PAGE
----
Pouring from the Bottle, Not the Skies
By David Josselyn
On the second day of this lovely Gilpin summer (just coming off a day of snow above nine-thousand feet), with temperatures in the forties and heavy rain forecasted for the afternoon, the filtered sun warmed the cobbles of Main Street as nineteen vendors of liquid spirits pitched their tents, setup their makeshift bars, and arranged their wares with loving care. This was the seventh-annual Stills in the Hills event for Central City which allows paying participants to have unlimited samples from local distilleries accompanied by live musicians, close friends, neighbors, and new friends. A large sound-stage decorated the north end of Main Street where Forever in Blue Jeans (A Neil Diamond Tribute Band) and The Rick Lewis Project played for all to listen and those who wanted to dance, while the Century Casino grilled up tasty burgers, brats, and dogs. A beautiful Model A Ford parked in front of Mountain Heart Gallery represented the Model A Ford Club of Colorado, while Dostal Alley and JKQ BBQ held “food court” in front of Dostal Alley with Joe Tinucci’s smoker in full gear. The imaginary event doors swung open for VIP ticket holders a couple minutes before noon and the day began with the smell of rain-washed streets and a hint of barbecue smoke in the crisp mountain air.
Each distiller had representatives under their tents; often the owners themselves, to carefully pour spirits into specially designed sample glasses shaped like canning jars with a tiny handle you can fit your pinky through. As you walk up to a vendor, they quickly assess whether you are there to learn about their product or just there to drink, but if you ask them a question, they are likely to keep you another five or ten minutes as they excitedly describe not just their product, but how it was made, the history of their distillery, and the opening of new tasting rooms. Several vendors, like 291 Distillery, brought props to show their process; casks, charred aspen-wood stakes (the soot under my nose from smelling them can attest to them being the real thing), and the grains that makeup the mash.
Art of the Spirits featured the artwork of Danial James who designs their labels and their bottles were displayed on the artful and functional creations of Richard Paul. On the south end of Main Street was a fenced off area with a large tent and tables for VIP ticket holders where bartender Lauren Kowalski from Mile Hi Spirits mixed up specialized cocktails from all the vendors, and JKQ BBQ distributed skewered steak, smoked jalapeño poppers, cold-cut sandwiches, and other goodies. The VIP’s were regaled by the Jimmy Lewis Band covering classic rock and country tunes, accompanied by the rhythmic bass thump from the featured band on the north end.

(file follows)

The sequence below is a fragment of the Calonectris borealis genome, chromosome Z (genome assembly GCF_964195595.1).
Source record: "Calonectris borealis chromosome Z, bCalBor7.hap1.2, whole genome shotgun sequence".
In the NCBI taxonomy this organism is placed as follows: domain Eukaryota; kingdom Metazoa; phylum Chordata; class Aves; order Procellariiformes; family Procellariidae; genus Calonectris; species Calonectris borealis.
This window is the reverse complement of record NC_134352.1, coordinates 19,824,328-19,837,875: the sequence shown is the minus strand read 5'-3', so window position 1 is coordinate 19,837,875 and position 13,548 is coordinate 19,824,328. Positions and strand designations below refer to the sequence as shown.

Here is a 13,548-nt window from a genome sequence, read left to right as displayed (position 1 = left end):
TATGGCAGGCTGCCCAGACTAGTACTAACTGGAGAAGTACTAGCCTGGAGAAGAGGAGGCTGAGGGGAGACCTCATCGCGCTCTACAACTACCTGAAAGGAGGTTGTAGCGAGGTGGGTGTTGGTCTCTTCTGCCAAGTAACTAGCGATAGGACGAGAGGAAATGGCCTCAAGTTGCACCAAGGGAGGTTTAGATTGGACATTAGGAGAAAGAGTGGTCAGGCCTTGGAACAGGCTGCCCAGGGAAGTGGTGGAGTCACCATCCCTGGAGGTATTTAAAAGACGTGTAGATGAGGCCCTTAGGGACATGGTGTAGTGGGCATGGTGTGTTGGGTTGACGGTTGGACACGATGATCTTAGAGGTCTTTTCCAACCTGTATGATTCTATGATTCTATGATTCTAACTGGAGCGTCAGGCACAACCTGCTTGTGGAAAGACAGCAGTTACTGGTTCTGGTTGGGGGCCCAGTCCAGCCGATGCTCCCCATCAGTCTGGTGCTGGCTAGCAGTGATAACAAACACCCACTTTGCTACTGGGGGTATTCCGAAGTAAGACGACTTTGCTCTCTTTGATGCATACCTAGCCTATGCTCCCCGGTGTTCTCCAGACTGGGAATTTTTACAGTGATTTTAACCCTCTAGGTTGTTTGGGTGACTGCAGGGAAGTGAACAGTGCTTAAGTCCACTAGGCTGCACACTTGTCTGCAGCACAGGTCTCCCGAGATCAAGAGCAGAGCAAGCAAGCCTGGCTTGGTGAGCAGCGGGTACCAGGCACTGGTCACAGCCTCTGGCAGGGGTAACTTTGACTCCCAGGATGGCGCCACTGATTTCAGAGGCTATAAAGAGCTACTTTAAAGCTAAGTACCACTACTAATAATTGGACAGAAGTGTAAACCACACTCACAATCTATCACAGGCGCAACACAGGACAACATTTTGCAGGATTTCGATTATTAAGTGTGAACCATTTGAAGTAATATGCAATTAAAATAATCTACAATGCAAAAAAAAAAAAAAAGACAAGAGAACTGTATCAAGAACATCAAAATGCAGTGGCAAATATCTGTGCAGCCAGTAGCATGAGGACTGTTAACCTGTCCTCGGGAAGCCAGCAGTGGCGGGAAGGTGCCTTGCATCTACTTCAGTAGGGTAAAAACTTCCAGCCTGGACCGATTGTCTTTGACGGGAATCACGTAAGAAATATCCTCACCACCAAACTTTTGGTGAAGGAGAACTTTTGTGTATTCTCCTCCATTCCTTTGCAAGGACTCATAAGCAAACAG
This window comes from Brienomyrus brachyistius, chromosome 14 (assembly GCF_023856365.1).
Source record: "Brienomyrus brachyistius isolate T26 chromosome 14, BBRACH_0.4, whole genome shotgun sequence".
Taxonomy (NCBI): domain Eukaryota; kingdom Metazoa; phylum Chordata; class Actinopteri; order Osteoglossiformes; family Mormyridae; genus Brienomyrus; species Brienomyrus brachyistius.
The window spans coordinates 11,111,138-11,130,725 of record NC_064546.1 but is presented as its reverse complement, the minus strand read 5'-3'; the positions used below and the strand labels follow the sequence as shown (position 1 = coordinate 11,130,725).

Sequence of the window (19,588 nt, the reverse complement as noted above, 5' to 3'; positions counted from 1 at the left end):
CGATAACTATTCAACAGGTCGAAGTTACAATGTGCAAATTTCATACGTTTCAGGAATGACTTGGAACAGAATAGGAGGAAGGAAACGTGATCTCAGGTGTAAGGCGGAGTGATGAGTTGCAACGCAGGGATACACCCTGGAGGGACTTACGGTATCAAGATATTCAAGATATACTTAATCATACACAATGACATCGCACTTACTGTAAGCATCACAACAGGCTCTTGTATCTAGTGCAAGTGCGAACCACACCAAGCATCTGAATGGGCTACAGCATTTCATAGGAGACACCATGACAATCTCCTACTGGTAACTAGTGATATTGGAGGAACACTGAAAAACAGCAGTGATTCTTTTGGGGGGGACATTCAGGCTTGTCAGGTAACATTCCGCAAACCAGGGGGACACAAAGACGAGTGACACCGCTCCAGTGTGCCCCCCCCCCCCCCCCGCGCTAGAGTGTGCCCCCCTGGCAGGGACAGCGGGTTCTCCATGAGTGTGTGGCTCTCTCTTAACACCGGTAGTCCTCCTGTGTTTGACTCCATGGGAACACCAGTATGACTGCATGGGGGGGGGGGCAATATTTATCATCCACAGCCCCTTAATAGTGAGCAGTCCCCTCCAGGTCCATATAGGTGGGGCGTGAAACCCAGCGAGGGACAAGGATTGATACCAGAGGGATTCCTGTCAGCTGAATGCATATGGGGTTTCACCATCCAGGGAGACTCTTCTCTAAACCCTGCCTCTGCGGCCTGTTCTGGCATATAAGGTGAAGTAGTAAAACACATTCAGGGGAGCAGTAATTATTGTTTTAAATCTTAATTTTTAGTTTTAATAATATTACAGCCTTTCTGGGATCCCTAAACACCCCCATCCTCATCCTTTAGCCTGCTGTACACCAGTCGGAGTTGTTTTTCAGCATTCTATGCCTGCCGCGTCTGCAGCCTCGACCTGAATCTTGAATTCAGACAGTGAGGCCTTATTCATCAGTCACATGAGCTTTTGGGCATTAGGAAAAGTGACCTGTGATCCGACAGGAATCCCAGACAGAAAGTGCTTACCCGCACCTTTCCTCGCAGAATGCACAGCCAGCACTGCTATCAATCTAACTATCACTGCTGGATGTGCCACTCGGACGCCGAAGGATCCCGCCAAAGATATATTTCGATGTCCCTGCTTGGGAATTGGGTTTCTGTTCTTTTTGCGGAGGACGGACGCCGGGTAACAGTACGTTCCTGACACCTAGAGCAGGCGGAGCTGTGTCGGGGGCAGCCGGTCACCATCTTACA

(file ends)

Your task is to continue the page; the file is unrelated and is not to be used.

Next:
As the clocked ticked to 2:00 pm, the sky clouded over and drops began to fall, causing attendees to scurry under the tents of the vendors in intimate huddles, while the Business Improvement District team handed out rain ponchos. The rain only lasted a few minutes though, and the huddled masses broke out into the street once more, heading to the next or favorite distiller. Stills in the Hills is very much a social event as evidenced by people sipping samples, discussing the weather, the afternotes of their sample, the weather, the beautiful historic buildings, and the weather. Gilpin residents ran into neighbors and friends, taking time to and catch up with their lives, and visitors reminisced about other alcohol-related events they attended.
Roy Varela of Heritage West Realty enthusiastically recommends the whiskey from Art of the Spirits, “The taste is very good,” and Joe Tinucci says the Apple Pie cocktail from 3 Hundred Distillers was “The best I’ve ever had.” Many women attending the Stills event commented that their favorite was Smokin’ Mint whiskey. Glenda Foelsch is a second-year attendee and returns “For the camaraderie,” and “as an excuse to have my daughter visit.” Jack and Janet Sigman, first-year attendees, are thrilled to be there after winning a silent auction for the Lookout Mountain Fire Department. “We never knew this event existed,” said Janet. “The organizers of this event (the Central City Business Improvement District) donated tickets to the auction and the Grand Z Casino and Hotel donated rooms.” Janet discovered her new favorite spirit from Golden Moon Distillery; the Crème de Violette.
–291 Colorado Whiskey
–3 Hundred Days Distilling
–Art of the Spirits Whiskey
–Bear Creek Distillery
–Blizzard Peak Distilling
–Bouck Brothers Distilling
–Devil’s Head Distillery
–Feisty Spirits Distillery
–Golden Moon Distillery
–Mile High Spirits (shout out to Adam Taylor from Mile High who was willing to sell me a bottle at a reduced price due to the cash I had on hand – you rock Adam!)
–Mystic Mountain Distillery
–Rising Sun Distillery
–Spirit Hound Distillers
–Spruce Creek Distillery
The gentle rains turned off and on the rest of the afternoon dampening clothes, but not the spirits of the event and never turned into the torrential downpours predicted by meteorologists. As the afternoon wore on, the smells evolved to add whiskey, gin, cigar, and cigarette tobacco into the mix, and the day ended much like it begun with the sun peeking out to remind us that this truly is the summer.
Summer in Central City brings several awesome events. The next non-street event is this Sunday, June 30 at the Hidee Mine where they have a Salute to John Gregory. The City takes July off and holds their next big event on August 10th with The Night of Good Fortune hosted by Famous Bonanza and Easy Street casinos. Following that is the much anticipated Hot Rod Hill Climb on September 13-15, a family-friendly throwback to the 1950s with cool hot rods featured.